Once Ethiopians garner alternative narratives (e.g. mixed economy of market and state-run enterprises) they easily embrace political clarity that in turn permits them to forge a refined policy; and once they accomplish this level of consciousness, they will begin to understand that “historical change involves change in discursive formations” as Michel Foucault aptly puts it. According to Foucault, discursive formations are designed to explain the nature of society and human beings. It is also a system of knowledge to study prevailing cultural frameworks.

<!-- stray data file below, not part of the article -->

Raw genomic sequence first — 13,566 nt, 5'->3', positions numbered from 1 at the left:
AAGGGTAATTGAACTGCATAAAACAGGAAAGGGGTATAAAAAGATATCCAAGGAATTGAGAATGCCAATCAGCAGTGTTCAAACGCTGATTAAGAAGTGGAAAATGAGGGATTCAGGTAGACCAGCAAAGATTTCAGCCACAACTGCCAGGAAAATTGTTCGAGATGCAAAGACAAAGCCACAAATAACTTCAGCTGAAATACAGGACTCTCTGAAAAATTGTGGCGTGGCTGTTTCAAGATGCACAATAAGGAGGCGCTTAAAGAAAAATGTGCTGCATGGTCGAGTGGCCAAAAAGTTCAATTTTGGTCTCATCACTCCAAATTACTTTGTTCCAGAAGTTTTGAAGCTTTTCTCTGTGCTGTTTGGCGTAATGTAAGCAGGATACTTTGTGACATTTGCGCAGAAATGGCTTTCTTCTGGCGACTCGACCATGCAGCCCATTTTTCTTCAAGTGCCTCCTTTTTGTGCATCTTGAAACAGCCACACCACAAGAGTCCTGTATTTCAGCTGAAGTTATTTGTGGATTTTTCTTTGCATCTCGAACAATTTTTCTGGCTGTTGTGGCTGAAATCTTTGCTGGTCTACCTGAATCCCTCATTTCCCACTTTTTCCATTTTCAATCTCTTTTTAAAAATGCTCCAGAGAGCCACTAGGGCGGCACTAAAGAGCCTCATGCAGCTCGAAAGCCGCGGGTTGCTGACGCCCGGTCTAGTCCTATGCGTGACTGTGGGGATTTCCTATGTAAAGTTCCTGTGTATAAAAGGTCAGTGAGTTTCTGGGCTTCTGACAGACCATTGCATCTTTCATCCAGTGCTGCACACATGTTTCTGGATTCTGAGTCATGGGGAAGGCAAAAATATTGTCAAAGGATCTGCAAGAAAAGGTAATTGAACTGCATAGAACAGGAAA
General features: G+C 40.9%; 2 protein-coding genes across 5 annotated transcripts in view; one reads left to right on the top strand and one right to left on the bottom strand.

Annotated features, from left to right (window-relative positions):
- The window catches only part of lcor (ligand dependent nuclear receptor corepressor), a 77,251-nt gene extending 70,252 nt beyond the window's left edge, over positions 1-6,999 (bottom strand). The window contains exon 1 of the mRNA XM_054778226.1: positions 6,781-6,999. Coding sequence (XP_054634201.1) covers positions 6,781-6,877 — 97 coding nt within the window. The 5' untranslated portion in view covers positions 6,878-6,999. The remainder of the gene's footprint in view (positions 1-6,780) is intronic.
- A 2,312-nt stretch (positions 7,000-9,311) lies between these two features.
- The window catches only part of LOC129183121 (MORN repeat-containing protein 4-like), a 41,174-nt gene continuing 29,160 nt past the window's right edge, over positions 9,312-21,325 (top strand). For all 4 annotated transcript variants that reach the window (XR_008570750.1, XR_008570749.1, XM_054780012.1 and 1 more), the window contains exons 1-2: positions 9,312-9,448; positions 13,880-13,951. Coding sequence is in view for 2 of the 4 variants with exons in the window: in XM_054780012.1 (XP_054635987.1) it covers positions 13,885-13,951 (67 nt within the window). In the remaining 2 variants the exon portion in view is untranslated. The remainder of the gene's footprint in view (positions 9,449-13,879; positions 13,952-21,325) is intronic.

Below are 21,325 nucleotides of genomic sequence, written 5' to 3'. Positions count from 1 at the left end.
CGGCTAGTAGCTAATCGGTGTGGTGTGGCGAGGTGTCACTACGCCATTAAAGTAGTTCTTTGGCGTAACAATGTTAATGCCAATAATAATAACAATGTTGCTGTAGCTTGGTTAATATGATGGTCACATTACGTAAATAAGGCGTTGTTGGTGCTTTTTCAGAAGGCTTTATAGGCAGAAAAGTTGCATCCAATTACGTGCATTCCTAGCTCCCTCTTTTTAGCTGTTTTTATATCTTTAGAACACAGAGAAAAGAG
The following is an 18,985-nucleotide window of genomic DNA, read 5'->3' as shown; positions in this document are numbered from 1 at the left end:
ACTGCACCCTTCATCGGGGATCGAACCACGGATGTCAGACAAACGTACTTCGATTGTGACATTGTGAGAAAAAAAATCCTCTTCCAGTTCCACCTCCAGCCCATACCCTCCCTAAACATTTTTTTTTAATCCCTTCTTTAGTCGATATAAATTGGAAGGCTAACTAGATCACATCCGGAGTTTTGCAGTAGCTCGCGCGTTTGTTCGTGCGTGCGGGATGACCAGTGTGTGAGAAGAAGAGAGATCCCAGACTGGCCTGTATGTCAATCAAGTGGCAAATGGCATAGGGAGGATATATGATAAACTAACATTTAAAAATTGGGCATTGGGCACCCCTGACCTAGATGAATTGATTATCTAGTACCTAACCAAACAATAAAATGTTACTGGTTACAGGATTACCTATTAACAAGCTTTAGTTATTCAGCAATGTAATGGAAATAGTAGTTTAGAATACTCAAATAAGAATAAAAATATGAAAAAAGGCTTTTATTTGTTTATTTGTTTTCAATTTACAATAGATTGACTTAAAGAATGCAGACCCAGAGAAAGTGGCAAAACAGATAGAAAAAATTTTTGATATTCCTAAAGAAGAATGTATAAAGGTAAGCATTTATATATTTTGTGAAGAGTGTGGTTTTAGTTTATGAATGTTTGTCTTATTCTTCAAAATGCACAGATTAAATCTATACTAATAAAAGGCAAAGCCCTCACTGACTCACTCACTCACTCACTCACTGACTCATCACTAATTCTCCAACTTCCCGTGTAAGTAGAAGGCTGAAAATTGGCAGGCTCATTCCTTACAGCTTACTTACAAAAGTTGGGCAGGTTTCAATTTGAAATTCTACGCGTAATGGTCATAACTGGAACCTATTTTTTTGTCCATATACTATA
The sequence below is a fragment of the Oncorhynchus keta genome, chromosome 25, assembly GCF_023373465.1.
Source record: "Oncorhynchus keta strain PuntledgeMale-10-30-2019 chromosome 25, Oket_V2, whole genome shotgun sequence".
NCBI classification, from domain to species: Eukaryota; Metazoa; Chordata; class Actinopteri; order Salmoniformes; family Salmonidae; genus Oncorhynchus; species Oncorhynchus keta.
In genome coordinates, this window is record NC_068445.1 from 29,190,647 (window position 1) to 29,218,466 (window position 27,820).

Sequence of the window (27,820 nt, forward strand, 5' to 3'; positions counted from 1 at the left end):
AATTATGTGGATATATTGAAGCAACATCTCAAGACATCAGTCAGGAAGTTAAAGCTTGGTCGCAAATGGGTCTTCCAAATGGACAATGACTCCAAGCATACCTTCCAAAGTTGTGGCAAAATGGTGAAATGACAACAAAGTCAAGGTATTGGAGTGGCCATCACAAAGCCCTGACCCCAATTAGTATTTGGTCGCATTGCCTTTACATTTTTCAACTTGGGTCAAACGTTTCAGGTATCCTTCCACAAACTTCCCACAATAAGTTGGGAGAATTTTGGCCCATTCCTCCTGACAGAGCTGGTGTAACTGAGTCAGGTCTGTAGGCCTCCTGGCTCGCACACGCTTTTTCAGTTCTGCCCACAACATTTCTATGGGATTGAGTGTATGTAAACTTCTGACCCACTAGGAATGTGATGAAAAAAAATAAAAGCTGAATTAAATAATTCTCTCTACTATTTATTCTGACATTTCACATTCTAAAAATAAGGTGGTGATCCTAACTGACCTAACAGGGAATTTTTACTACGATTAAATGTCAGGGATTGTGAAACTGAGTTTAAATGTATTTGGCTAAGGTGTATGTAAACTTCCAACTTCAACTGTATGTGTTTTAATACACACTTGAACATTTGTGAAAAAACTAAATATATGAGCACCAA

Ethiopians, therefore, must no longer be guided by the old ideologies of the liberal and radical, which are alien and irrelevant to the larger Ethiopian society, and begin rather to formulate a new theoretical framework of what I call “social constructivist” and begin to study their history and culture, and ultimately establish policies of their own, independent of foreign influences. This does not mean, of course, to reject everything foreign; Ethiopians must indeed receive anything foreign, including technology that benefits them; it is only to underscore the importance of independence that could altogether lead to creativity and a home grown ideology. The social constructivist theory recognizes the potential of individuals and groups game changers in societies, not only by receiving ideas from outside influences but also by methodically and creatively evolving their own distinct ideology that in turn sustains an independent national mode of thinking.”